I'm in awe of her talent and wish her continued success in high school.

I consider it such a privilege that I was able to teach at a school that instills a love of God, family, and mankind and provides a place to practice each on a daily basis.

Wednesday, June 9, 2010

If you love baseball like I do, read this

What an Umpire Could Teach BP

by Jon Meacham Newsweek, June 04, 2010
Baseball, the late Bart Giamatti once said, is a tragic undertaking. “It is designed to break your heart,” Giamatti, Yale president and baseball commissioner, wrote in an essay titled “The Green Fields of the Mind.” “The game begins in the spring, when everything else begins again, and it blossoms in the summer, filling the afternoons and evenings, and then as soon as the chill rains come, it stops and leaves you to face the fall alone. You count on it, rely on it to buffer the passage of time, to keep the memory of sunshine and high skies alive, and then just when the days are all twilight, when you need it most, it stops.”

Of all sports, I think, baseball most resembles life. The seasons are long; defeat is familiar; repetition often, but not always, makes you better. And it is not necessarily fun all the time: our colleague George F. Will wrote a splendid book on the game with the telling title of Men at Work.

A drama that played out last week in Detroit is that rarest of public moments: one in which everyone involved acted with grace, giving the country an example not only of sportsmanship but of how to conduct oneself in politics, in business, in journalism, and in daily life. Armando Galarraga was on the mound for the Detroit Tigers, who were playing at home against the Cleveland Indians. As the innings passed, Galarraga put down batter after batter, and with only one out to go in the ninth, he was on the verge of pitching a perfect game—one in which no player on the opposing team ever reaches base, either with a hit, a walk, or on an error. Cleveland’s Jason Donald hit an infield grounder and, to most eyes watching, the throw to first for the final out beat the runner. Perfection was, it seemed, achieved.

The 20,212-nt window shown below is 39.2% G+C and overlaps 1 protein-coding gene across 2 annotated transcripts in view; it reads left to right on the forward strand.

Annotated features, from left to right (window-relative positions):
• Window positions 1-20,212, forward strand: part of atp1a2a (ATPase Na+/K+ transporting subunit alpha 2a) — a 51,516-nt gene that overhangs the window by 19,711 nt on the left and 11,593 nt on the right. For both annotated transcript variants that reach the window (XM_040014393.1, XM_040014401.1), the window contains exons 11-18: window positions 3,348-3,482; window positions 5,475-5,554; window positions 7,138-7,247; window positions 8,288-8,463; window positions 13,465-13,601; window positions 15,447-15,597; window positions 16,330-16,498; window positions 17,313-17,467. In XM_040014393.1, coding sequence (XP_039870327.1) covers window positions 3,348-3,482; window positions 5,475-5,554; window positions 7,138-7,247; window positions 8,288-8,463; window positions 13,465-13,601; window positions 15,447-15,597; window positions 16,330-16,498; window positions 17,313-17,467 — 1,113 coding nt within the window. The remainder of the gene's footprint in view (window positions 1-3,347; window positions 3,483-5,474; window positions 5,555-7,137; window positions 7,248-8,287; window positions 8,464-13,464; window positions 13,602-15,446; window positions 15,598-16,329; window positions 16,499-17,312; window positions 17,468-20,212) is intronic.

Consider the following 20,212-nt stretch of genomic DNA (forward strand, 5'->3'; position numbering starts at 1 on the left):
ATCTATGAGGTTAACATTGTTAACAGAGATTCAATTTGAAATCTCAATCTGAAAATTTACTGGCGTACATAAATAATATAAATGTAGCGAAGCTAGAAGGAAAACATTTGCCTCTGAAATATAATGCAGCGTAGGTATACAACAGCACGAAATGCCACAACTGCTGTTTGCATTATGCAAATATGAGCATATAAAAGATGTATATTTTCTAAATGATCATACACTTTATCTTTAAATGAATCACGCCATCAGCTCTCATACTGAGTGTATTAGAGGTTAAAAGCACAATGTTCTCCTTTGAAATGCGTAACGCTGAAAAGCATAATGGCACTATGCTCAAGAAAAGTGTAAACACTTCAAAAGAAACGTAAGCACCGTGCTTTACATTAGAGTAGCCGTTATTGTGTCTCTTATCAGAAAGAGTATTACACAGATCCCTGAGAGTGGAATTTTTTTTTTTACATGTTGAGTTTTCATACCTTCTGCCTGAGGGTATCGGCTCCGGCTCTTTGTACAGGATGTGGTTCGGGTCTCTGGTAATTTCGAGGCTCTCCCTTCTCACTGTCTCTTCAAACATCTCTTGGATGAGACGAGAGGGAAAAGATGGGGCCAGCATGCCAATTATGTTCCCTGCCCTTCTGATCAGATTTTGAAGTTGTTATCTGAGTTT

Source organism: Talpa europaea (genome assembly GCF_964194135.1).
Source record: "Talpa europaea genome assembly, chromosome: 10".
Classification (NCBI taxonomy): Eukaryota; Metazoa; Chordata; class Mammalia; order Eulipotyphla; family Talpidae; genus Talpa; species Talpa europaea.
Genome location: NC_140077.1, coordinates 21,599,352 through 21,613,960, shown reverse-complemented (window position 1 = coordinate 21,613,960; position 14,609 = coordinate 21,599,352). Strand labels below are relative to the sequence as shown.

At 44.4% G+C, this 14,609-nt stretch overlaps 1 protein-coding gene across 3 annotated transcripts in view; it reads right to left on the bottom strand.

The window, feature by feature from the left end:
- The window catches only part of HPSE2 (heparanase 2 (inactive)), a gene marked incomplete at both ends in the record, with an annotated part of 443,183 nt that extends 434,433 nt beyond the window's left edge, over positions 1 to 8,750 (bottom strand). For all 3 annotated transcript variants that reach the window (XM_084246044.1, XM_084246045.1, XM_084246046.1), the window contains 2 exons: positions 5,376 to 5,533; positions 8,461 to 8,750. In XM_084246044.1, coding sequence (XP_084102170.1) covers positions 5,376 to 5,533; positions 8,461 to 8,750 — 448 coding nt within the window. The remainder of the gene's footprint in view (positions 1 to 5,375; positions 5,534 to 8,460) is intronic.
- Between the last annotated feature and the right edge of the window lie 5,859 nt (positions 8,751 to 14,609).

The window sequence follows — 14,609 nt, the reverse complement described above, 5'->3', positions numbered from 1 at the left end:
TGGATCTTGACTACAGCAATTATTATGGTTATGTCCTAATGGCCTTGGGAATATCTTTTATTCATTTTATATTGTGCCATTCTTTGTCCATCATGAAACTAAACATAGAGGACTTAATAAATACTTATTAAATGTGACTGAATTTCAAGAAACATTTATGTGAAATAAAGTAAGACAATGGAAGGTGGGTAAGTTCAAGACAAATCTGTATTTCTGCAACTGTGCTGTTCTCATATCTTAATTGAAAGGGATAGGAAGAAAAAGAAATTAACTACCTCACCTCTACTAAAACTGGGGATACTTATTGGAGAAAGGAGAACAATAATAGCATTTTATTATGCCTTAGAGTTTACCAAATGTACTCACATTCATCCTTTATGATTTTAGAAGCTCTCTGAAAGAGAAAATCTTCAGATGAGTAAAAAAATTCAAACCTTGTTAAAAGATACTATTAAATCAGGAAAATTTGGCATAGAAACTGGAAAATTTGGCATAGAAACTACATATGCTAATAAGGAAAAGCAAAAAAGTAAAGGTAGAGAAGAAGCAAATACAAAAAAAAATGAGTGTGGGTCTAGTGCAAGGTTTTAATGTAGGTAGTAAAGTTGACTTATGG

The eyes that mattered, however, saw things differently in that split second. The umpire, Jim Joyce, blew the call, ruling the runner safe. Galarraga missed out on one of sport’s greatest accomplishments. The umpire made a mistake. “I just cost that kid a perfect game,” Joyce said afterward. There was no malice, no agenda, just plain human error. There was no appeal, and that was that.

Except it wasn’t. The next day, after the umpire had realized his mistake and apologized, admitting forthrightly that he had been wrong and was sorry, he and the pitcher met at home plate. The Tiger fans cheered Joyce as he and Galarraga stood together; Joyce was visibly moved by the pitcher’s grace, and the crowd’s. He had made a human error, but by acting like a gentleman, he emerged from what he referred to as his Warholian “15 minutes of fame” as a principled man.

The contrast with the head of BP, Tony Hayward, could hardly have been starker. “You know, I’d like my life back,” Hayward said last week (he later apologized). Louisiana Gov. Bobby Jindal rightly excoriated Hayward, and now comes what we might call the Joyce test: will Hayward and those most directly engaged in the spill and its implications move forward with candor and clarity? Hayward has blown much so far, from the initial explosion to the early reaction to his unfortunate remarks. He needs to keep saying the company is sorry, and press on to undo—or at least contain—the untold damage the leak is causing. He and BP can only be parts of any solution, not the whole thing: as Sharon Begley writes in this week’s cover, the potential toll of the BP disaster is nearly incomprehensible.

This and a few other articles in this week's Newsweek is causing me to reconsider letting my Newsweek subscription lapse.